June 22, 2011
Our seven female college students from Illinois perched in plastic lawn chairs under an old awning in a freshly painted bright green courtyard, interspersed with just about as many members of Tejalpa’s Base Christian Community (BCC). The text for the regular weekly meeting was Daniel 13, the story of Susanna.
Earlier in the day, we had been served an amazing comida, the mid day meal, at the home of the woman who founded the liberation theology community here on the outskirts of Cuernavaca, Mexico, many years earlier. She told us stories from her life: How she demanded an education as a young mother, how she came to consciousness as a feminist activist while trying to extricate herself from a bad marriage, and how it was that she had gone on from this place to advocate for poor women in Nicaragua and to represent her community at a meeting for peace in the former Yugoslavia. She served us mezcal that had been made by her partner and sold us jewelry and scarves that had made by members of her family. It was just another day of a BreakAway studying Gender and Social Change in Mexico that my colleague and I were leading.
Carlos Mesters describes three key elements that shape a BCC meeting: the community (con-text), the reality (pre-text), and the Bible (text). Additionally, BCC’s typically conclude with planning for action based on the day’s reflections. In Tejalpa, after a brief opening activity designed to create community, we listened as participants discussed what they saw going on in the community around them. One woman talked at length about the increase of violence in Mexico, even here in their local community. She spoke of the way that society was actually decomposing around them. Another spoke of regional and national politics with a strikingly informed passion. Still another mentioned the march for peace that was going from Cuernavaca all the way to Ciudad Juarez, one of the flashpoints for the most dramatic violence in Mexico at the moment.
The image of social decomposition stayed with me. Here we sat in our plastic chairs, on the cool tile floor, with walls stretching to protect us, and society was decomposing all around. Everyone with whom my small-town students spoke to about this trip before we left was alarmed that we were going to Mexico. Comments like “It’s so dangerous!” and “They kidnap people there, you know!” or “Isn’t that where they hang bodies from bridges?” had become commonplace conversation whenever talking with family and friends.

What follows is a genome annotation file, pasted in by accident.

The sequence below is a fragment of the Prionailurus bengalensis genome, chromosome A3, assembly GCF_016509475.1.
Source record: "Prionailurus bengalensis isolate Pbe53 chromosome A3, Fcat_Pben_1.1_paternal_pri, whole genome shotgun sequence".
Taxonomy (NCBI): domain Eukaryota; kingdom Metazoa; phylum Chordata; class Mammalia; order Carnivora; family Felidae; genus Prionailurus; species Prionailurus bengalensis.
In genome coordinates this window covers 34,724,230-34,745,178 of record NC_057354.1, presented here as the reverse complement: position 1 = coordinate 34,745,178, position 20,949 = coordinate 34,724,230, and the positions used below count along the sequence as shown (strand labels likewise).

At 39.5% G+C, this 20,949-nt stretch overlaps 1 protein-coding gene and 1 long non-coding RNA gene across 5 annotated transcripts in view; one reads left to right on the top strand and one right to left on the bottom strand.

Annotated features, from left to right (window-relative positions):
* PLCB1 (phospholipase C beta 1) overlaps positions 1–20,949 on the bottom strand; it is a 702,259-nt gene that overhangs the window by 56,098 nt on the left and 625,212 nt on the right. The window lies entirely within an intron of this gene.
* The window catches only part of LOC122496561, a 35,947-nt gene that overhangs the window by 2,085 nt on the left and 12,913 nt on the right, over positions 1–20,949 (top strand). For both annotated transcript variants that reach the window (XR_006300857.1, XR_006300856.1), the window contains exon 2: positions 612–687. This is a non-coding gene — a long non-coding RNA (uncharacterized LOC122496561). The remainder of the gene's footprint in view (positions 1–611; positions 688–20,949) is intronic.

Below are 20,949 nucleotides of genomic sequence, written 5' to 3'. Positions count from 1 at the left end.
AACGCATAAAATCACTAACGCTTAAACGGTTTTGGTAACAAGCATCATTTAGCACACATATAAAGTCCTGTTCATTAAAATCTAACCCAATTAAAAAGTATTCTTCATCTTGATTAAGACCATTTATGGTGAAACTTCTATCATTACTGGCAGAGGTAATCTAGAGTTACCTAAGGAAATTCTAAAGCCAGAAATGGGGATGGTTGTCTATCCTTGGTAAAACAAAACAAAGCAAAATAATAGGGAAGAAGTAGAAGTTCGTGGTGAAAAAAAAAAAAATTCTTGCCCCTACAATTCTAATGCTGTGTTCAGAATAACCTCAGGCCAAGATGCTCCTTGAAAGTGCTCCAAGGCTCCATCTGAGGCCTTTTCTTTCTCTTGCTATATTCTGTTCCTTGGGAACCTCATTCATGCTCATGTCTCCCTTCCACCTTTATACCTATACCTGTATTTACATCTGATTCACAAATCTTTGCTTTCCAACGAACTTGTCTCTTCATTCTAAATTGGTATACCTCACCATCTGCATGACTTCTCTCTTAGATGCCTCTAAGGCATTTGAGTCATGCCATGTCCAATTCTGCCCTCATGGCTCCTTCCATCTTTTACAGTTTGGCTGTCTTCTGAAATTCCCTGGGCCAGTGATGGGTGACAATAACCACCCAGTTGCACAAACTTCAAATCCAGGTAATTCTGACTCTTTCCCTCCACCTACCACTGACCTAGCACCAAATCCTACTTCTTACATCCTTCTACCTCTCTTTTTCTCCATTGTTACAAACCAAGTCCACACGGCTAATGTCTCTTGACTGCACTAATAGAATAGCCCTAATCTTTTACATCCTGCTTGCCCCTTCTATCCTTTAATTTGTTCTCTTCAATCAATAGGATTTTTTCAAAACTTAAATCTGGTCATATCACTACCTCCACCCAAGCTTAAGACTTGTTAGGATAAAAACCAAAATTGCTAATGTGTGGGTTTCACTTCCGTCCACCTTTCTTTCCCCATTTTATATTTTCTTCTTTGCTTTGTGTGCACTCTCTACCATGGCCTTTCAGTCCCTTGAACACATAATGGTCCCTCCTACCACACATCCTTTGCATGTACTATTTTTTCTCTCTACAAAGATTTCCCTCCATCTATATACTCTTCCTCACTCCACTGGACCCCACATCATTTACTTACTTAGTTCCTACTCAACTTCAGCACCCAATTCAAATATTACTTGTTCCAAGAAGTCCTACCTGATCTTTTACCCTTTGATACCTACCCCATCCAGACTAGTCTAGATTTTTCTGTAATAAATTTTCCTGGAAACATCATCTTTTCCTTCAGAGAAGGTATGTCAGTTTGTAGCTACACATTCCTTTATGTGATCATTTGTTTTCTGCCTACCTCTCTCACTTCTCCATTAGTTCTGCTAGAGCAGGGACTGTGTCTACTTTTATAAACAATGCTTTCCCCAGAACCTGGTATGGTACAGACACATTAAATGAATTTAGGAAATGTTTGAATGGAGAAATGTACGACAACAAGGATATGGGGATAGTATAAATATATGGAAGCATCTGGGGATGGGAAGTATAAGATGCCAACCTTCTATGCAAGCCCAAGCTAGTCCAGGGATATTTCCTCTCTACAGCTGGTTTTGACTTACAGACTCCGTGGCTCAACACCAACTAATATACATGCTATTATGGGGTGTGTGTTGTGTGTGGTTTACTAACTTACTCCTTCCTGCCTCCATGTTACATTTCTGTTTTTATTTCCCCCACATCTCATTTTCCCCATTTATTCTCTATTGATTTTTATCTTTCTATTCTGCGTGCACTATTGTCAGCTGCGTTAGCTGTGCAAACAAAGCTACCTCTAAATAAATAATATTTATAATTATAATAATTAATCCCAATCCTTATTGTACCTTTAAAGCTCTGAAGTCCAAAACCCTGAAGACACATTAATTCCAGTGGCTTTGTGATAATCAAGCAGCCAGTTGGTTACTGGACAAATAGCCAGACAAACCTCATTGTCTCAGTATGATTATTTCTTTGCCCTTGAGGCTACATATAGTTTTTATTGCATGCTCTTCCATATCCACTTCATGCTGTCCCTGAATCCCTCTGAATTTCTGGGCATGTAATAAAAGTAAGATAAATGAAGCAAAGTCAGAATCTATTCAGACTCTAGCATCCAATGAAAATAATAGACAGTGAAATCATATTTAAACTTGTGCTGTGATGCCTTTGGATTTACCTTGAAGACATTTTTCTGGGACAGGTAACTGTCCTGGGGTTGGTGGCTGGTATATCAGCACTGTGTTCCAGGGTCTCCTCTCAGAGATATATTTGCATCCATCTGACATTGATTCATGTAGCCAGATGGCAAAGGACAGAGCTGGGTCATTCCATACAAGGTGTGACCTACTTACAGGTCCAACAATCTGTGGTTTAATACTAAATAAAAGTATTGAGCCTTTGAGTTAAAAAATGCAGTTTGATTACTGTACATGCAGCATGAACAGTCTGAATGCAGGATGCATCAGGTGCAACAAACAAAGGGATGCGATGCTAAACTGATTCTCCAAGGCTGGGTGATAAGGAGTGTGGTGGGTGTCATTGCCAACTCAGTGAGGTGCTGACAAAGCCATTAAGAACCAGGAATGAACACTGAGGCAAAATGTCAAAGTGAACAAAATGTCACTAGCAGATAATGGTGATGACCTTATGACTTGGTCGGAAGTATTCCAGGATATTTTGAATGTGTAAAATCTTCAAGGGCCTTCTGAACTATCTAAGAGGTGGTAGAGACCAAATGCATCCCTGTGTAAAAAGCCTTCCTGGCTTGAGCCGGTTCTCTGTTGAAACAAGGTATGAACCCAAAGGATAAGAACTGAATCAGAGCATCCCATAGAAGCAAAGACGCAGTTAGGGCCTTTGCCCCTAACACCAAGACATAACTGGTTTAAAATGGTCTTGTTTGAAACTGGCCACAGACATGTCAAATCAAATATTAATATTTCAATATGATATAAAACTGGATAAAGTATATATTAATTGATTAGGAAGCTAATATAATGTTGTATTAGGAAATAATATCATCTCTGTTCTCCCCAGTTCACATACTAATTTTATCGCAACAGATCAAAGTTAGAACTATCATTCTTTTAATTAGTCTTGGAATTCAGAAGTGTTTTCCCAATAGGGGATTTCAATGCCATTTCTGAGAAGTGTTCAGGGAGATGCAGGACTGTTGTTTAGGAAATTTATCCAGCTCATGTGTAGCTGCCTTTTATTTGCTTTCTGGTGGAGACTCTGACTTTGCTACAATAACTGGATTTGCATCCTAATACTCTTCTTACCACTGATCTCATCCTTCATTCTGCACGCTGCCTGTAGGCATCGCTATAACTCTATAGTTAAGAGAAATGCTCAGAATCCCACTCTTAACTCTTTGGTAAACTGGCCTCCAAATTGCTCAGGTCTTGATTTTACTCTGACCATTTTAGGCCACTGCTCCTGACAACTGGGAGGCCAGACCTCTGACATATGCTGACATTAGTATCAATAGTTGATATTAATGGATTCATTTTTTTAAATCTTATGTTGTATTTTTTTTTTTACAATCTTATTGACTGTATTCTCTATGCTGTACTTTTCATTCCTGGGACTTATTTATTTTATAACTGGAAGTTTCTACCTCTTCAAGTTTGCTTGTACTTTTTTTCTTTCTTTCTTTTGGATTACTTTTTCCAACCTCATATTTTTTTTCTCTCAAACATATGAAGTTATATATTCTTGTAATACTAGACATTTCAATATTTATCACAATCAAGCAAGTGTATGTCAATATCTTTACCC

And now here we were in a calm courtyard on a warm and breezy Tuesday afternoon. Social decomposition doesn’t make the international news, but it was a far more powerful a reality than any gang violence. What would our students think of this? Did they see what these people saw? Would they remember this when they got back home to their comfortable “first world” privileges?
After seeing and naming our collective reality, we moved on to hearing the text. Read first in Spanish, and then in English, we engaged the full story of Susanna. A woman stalked by predator men in power, falsely accused and not believed by anyone, she nevertheless continued to speak out in defense of herself. One point of the text is that the only one who heard her was God. And, the one who was able to engineer her acquittal was our hero, Daniel.
The text not only spoke to the reality that the women and men in Tejalpa saw, it became for me a model to help our young white Midwestern college women understand their work after this two week trip was over. My feminist sensibility was initially irritated by the fact that in the text, no one paid attention to the woman. It had to be a man who saved her. Typical.